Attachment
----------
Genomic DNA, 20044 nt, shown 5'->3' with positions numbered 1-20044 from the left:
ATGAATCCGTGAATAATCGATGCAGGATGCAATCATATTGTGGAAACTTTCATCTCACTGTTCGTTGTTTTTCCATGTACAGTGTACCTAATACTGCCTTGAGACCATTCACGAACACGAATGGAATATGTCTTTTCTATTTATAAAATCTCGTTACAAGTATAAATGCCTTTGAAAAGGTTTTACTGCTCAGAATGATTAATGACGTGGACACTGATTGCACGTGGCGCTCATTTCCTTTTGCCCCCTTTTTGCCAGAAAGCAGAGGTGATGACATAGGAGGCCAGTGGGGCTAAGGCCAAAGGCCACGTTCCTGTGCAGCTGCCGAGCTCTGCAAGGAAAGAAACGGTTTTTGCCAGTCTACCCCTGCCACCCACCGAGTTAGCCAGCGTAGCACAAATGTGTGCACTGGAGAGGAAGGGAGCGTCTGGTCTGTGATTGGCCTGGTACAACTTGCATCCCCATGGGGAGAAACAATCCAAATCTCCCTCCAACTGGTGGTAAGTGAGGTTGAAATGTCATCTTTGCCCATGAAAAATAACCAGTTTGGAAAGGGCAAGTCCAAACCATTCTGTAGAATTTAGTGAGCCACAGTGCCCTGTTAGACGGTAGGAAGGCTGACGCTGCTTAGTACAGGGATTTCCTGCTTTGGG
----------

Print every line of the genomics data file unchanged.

Genomic DNA, 20044 nt, shown 5'->3' with positions numbered 1-20044 from the left:
ATGAATCCGTGAATAATCGATGCAGGATGCAATCATATTGTGGAAACTTTCATCTCACTGTTCGTTGTTTTTCCATGTACAGTGTACCTAATACTGCCTTGAGACCATTCACGAACACGAATGGAATATGTCTTTTCTATTTATAAAATCTCGTTACAAGTATAAATGCCTTTGAAAAGGTTTTACTGCTCAGAATGATTAATGACGTGGACACTGATTGCACGTGGCGCTCATTTCCTTTTGCCCCCTTTTTGCCAGAAAGCAGAGGTGATGACATAGGAGGCCAGTGGGGCTAAGGCCAAAGGCCACGTTCCTGTGCAGCTGCCGAGCTCTGCAAGGAAAGAAACGGTTTTTGCCAGTCTACCCCTGCCACCCACCGAGTTAGCCAGCGTAGCACAAATGTGTGCACTGGAGAGGAAGGGAGCGTCTGGTCTGTGATTGGCCTGGTACAACTTGCATCCCCATGGGGAGAAACAATCCAAATCTCCCTCCAACTGGTGGTAAGTGAGGTTGAAATGTCATCTTTGCCCATGAAAAATAACCAGTTTGGAAAGGGCAAGTCCAAACCATTCTGTAGAATTTAGTGAGCCACAGTGCCCTGTTAGACGGTAGGAAGGCTGACGCTGCTTAGTACAGGGATTTCCTGCTTTGGG